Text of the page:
The RCVS’ Disciplinary Committee (DC) has suspended a veterinary surgeon for threemonths for practising veterinary surgery while not registered with the college.
At a hearing which concluded on September 9, Silke Birgitt Lindridge, of the Consett Veterinary Centre, Medomsley Road, Consett, County Durham, was found guilty of disgraceful conduct in a professional respect for practising when she should have known that her name had been removed from the RCVS Register for non-payment of fees.
The committee heard that Mrs Lindridge, who qualified from the University of Berlin in 1997, had returned to Germany while on maternity leave in September 2006 but had continued to be the sole principal of two practices: the Consett Veterinary Centre, and the Winlaton Veterinary Centre in Tyne and Wear. She had continued to run the practices while in Germany, and had returned to the UK on several occasions during 2007, when she practised veterinary surgery on small animals and horses.
Mrs Lindridge had not been registered with the college for the period between June 5, 2006, and April 2, 2008.
To practise veterinary surgery when unregistered is a criminal offence. However, after consultation with the Crown Prosecution Service, a decision was taken that it was not in the public interest to prosecute Mrs Lindridge and that the matter should be left with the RCVS Disciplinary Committee.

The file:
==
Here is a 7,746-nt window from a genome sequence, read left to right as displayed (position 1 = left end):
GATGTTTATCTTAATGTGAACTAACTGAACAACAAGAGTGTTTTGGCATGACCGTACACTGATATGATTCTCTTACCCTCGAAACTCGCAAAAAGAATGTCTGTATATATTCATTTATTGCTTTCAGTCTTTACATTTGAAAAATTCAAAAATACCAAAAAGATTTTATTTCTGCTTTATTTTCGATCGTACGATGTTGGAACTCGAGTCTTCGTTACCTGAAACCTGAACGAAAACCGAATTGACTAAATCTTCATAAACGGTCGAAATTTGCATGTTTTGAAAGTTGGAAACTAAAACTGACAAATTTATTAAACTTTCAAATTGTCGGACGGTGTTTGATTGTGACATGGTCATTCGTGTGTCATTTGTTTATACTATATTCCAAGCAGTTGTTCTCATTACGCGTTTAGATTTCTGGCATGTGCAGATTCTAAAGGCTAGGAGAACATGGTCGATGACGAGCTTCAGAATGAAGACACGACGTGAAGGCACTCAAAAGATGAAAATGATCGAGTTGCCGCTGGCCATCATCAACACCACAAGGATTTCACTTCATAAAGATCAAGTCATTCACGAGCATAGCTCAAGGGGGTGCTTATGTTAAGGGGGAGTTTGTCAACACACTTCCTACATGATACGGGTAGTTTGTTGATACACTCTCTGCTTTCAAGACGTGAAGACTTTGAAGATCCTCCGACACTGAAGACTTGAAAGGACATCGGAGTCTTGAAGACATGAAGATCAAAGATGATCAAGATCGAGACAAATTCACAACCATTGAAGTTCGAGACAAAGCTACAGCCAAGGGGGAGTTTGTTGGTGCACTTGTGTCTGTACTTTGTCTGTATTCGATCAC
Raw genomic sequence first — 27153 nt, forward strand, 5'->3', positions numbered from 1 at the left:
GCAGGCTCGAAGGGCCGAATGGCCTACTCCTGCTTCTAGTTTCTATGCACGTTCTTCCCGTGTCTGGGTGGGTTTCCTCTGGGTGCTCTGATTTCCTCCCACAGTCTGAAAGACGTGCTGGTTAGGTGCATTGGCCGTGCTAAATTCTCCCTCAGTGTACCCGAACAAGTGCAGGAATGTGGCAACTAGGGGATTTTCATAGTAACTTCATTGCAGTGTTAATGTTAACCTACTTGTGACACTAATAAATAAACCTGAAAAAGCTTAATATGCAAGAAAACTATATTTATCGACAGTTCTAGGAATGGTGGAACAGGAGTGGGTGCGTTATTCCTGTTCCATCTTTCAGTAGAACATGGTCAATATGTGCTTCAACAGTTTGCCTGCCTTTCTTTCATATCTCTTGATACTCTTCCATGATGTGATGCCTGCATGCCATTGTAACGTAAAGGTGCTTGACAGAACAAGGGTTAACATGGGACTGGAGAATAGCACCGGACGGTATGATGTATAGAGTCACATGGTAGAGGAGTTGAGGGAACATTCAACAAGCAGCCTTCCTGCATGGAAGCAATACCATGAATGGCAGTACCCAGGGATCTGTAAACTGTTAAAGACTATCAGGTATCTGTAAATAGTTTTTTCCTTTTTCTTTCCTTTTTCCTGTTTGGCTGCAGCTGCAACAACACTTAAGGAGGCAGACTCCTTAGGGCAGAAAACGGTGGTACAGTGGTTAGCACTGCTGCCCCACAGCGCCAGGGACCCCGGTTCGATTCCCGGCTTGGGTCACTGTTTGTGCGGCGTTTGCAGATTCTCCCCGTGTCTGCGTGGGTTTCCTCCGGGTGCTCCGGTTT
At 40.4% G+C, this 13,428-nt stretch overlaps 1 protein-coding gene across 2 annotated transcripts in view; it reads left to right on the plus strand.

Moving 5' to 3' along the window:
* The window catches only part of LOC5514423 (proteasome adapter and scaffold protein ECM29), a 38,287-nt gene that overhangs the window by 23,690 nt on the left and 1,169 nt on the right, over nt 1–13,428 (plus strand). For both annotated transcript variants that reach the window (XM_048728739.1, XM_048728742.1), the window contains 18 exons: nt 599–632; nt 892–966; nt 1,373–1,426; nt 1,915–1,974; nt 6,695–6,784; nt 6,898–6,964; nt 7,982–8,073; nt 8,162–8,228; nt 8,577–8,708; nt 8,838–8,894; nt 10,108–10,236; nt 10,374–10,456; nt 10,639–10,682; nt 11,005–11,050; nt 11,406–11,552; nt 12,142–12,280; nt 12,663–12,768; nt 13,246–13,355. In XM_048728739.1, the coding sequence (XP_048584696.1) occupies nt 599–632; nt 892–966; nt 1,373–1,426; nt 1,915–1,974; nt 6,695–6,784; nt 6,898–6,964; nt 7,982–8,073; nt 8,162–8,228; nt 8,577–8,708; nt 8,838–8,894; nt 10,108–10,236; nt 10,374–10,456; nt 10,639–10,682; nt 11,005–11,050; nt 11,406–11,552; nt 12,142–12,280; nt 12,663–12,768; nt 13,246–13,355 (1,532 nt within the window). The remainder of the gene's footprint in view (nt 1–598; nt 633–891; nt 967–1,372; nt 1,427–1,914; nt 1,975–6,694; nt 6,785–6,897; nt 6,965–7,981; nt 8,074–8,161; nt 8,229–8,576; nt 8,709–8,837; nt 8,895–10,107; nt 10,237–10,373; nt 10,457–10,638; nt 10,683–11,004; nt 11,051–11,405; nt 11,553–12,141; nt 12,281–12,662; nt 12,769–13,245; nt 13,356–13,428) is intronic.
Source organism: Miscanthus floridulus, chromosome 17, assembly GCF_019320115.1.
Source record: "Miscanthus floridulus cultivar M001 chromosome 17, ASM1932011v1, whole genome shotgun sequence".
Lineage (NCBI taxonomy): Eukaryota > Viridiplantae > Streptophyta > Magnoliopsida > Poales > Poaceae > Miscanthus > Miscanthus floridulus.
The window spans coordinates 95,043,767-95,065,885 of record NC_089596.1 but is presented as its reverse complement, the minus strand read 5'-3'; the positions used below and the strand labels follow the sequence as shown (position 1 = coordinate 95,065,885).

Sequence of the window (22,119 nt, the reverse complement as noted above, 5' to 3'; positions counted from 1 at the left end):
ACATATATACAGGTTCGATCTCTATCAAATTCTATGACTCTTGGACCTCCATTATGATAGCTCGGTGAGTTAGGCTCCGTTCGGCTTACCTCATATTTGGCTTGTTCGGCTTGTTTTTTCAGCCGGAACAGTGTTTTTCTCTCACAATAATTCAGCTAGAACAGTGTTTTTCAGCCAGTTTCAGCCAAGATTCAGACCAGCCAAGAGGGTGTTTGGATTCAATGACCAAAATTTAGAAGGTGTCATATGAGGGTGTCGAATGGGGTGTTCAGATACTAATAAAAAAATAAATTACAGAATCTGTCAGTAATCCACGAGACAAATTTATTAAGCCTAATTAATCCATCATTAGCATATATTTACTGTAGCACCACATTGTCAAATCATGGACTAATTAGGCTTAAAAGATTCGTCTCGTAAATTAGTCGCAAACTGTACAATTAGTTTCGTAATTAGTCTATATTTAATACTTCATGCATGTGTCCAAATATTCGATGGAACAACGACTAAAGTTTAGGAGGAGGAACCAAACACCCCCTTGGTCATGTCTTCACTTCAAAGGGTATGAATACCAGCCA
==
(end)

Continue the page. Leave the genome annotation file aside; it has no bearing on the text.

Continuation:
Mrs Lindridge claimed not to be aware that she was unregistered, stating that a fee notice and reminder, as well as a telephone call and correspondence from the Royal College about her registration status, had not been brought to her attention by her practice administrators. The committee accepted that she had not known, but decided that, as registration was a professional obligation, Mrs Lindridge should have known that her name had been removed from the register, a charge that Mrs Lindridge accepted.
The Committee felt that the failure of Mrs Lindridge to put in place proper systems for the administration of her practice (including the payment of her annual retention fee) was “lamentable”. The way in which the practice had paid its bills during her absence “demonstrated an utterly careless attitude to the administration of the practice”.
Taking account of the fact that Mrs Lindridge had not knowingly practised while unregistered, and the positive support of her clients, the committee decided that a three-month period of suspension from the register was appropriate.
Beverley Cottrell, chairing the committee, said: “It is the personal responsibility of every practising veterinary surgeon to ensure that the annual retention fee is paid and that their names are on the Register. It is in the public interest that clients should be assured that the practitioner is a regulated person, who is capable of providing valid certificates.”
“The record of Mrs Lindridge’s practice during 2007 discloses that she was providing certificates for horses and small animals whilst she was unregistered. Those certificates are invalid. She was also prescribing prescription-only drugs when she was not entitled to do so. The committee considers that a short period of suspension is proportionate to the nature and the extent of the charge, the public interest and the interests of Mrs Lindridge.”